Updated: Jul 17, 2020
This column first appeared in the San Antonio Express-News and other Hearst newspapers on June 15, 2020.
Dear Mr. Premack: My parents are both in their early 90’s and have mild dementia. I am the only child and caretaker, and they still live in their own home. Many years ago, they met with their estate planning attorney to set up a Living Trust, Wills, Durable Powers of Attorney, and Advance Medical Directives. They also set up prepaid cremation plans with a local funeral home. As their Agent, I’ve been following up to be sure everything is organized the way they directed. The funeral home strongly suggested that I have a document they called Appointment of Agent for Funeral. Since I am already their Agent, is that something I need? – KR
Your parents have done remarkably thorough estate planning and deserve a hug for their foresight. If only more people would think to plan ahead, make provisions for possible disability, for medical care, for the funerals, and for their family inheritance!
Now, however, the funeral home is suggesting another legal document. It is formally called an Appointment of Agent for Disposition of Remains. In it, each parent will declare in a legally binding manner what their basic instructions are for a funeral (like cremation) and who has legal authority to carry out those instructions upon their deaths.
The funeral home’s suggestion probably grows from the legal requirement that any cremation be preceded by a signed Authorization for Cremation. The Authorization can be signed by the Agent under the Appointment of Agent for disposition of Remains. But if there is no Authorization document, the law allows the Authorization to be signed by the following list of people:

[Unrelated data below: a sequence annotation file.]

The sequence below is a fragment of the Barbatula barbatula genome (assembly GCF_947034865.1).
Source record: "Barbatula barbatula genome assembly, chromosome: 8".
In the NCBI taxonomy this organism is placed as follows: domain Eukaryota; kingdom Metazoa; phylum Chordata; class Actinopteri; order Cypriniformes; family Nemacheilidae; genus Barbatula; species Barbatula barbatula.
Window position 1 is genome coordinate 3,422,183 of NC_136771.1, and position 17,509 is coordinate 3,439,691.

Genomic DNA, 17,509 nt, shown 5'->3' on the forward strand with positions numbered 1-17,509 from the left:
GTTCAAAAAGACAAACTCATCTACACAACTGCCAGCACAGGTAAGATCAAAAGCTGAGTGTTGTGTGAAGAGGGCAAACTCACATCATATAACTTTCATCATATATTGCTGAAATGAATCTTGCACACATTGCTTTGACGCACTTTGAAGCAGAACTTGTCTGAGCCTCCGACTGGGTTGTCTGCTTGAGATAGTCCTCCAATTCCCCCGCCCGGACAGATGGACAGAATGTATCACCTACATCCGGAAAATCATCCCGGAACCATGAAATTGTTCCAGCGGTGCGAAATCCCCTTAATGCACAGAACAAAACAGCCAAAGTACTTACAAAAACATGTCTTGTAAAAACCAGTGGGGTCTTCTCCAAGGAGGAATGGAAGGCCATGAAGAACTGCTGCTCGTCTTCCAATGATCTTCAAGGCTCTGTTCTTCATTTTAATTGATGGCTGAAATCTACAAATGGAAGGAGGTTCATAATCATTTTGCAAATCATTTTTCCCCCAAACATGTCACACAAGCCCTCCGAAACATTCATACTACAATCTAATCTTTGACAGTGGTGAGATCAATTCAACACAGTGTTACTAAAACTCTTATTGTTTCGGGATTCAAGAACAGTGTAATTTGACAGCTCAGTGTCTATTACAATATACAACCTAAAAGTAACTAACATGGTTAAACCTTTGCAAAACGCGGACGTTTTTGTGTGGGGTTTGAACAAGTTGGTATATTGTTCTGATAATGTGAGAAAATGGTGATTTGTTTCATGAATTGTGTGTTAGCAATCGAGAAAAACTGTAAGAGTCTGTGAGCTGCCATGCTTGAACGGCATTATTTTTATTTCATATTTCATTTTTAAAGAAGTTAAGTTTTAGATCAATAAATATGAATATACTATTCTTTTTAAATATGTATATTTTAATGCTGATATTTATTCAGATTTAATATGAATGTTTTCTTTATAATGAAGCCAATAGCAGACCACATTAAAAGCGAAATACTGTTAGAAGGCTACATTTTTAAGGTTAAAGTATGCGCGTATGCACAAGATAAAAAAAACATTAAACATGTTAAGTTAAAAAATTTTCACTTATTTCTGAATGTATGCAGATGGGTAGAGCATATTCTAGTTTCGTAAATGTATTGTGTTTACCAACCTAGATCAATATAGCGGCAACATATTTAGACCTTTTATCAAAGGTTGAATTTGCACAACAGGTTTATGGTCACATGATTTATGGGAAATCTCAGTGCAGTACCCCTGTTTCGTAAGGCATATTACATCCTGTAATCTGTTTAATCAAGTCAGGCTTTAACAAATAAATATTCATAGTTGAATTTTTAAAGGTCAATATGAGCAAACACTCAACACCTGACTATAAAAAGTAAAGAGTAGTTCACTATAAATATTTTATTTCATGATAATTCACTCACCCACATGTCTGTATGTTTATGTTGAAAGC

First, but the surviving spouse. If there is no surviving spouse, then by any adult child of the decedent. If there are no adult children but the decedent has surviving parents, those parents take responsibility. If there are no parents, a sibling of the decedent may take responsibility. If there are no siblings, the Executor named in the Will must step in, and if there is no Executor then any adult kin in the order in which they would have the right to inherit from the decedent.
Consequently, having a person sign an Appointment of Agent for Disposition of Remains makes the funeral home’s job much easier. They don’t have to search for the appropriate person who is authorized. They don’t need a family tree to decide if they are talking to the correct legally authorized person. This is especially useful when there is a conflict in the family.
For instance, what if Don – who is a widower – dies leaving three adult children. He did not sign an Appointment of Agent but did prearrange a cremation. His two oldest children are in complete accord, but his youngest has religious objections to cremation and threatens everyone with a lawsuit if Don’s remains are cremated. This freezes the family and the funeral home, at least while they ask their lawyers what actual risk they face from the threat.
If Don had signed an Appointment of Agent, there would be no legal doubt. The person he named in the Appointment would be legally empowered to sign the Authorization for Cremation. The threat from the youngest child would be meaningless, and Don’s instructions and the chain of command he established would be legally effective.
Hence, if there is any possibility of family conflict over future cremation (or other funeral instructions) it is wise to have your Estate Planning attorney prepare an Appointment of Agent for Disposition of Remains. For you as an only child, there should be no possibility of conflict and hence no need for the document.
Paul Premack is a Certified Elder Law Attorney, handling Wills and Trusts, Probate, and Elder Law issues. He is licensed to practice law in Texas and Washington. View past legal columns or submit free questions on those legal issues via www.Premack.com.